This research was supported in part by a research grant from the Economic and Social Research Centre (RES00223355). We thank all of the mothers and children for their enthusiasm and commitment to the project.
To Sign or Not to Sign? The Impact of Encouraging Infants to Gesture on Infant Language and Maternal Mind-Mindedness
Version of Record online: 3 OCT 2012
© 2012 The Authors. Child Development © 2012 Society for Research in Child Development, Inc.
Volume 84, Issue 2, pages 574–590, March/April 2013
How to Cite
Kirk, E., Howlett, N., Pine, K. J. and Fletcher, B. (2013), To Sign or Not to Sign? The Impact of Encouraging Infants to Gesture on Infant Language and Maternal Mind-Mindedness. Child Development, 84: 574–590. doi: 10.1111/j.1467-8624.2012.01874.x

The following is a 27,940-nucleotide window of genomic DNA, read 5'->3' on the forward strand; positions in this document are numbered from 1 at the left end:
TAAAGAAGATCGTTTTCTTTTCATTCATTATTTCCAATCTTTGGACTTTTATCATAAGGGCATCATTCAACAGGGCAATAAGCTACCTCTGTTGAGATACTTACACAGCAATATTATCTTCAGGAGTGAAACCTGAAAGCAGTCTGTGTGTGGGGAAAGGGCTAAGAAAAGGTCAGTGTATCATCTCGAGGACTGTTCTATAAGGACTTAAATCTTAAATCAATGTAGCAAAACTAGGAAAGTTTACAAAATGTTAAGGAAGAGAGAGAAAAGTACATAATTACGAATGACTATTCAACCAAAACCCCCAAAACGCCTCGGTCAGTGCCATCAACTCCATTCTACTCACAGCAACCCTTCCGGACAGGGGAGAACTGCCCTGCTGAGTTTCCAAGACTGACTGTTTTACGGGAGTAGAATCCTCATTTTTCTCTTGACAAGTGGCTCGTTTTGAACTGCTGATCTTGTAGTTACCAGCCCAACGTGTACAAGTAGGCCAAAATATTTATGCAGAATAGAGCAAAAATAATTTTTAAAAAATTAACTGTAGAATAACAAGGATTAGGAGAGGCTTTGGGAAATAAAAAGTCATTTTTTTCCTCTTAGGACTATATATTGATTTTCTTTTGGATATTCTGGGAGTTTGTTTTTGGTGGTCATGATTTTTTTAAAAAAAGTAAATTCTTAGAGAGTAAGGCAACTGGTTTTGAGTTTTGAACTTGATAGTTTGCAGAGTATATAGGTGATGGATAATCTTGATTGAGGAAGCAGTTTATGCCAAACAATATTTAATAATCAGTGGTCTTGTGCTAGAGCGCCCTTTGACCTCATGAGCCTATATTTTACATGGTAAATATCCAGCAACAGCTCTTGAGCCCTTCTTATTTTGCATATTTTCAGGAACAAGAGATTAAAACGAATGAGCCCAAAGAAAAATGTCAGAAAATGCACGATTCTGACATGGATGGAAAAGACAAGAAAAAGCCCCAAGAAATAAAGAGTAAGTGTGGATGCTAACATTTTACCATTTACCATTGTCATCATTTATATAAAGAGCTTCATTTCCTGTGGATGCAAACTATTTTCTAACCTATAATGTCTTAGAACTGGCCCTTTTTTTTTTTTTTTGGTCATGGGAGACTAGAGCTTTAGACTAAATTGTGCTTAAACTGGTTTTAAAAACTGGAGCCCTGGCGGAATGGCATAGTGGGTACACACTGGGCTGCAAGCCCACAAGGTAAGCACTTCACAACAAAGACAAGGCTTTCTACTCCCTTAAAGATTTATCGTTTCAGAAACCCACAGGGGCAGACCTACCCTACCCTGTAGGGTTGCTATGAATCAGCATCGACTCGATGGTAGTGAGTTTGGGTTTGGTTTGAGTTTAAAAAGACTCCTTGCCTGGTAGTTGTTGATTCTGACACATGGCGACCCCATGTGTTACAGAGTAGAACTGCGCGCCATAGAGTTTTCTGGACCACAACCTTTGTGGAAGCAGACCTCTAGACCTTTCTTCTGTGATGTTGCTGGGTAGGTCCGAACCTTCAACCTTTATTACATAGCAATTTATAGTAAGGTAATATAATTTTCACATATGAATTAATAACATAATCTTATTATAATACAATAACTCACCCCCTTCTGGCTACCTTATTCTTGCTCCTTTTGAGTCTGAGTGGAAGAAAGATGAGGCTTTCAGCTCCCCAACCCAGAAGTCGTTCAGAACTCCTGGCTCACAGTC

[Correction added on 10/17/2012, after first online publication 10/3/2012: The fourth author's name has been corrected.]
- Issue online: 18 MAR 2013
- Version of Record online: 3 OCT 2012
- Economic and Social Research Centre. Grant Number: RES00223355
Findings are presented from the first randomized control trial of the effects of encouraging symbolic gesture (or “baby sign”) on infant language, following 40 infants from age 8 months to 20 months. Half of the mothers were trained to model a target set of gestures to their infants. Frequent measures were taken of infant language development and dyadic interactions were scrutinized to assess mind-mindedness. Infants exposed to gesture did not differ from control conditions on language outcomes; thus, no support was found for previous claims that encouraging gesturing with infants accelerates linguistic development. Microgenetic analysis revealed mothers in the gesture training conditions were more responsive to their infants' nonverbal cues and encouraged more independent action by their infant.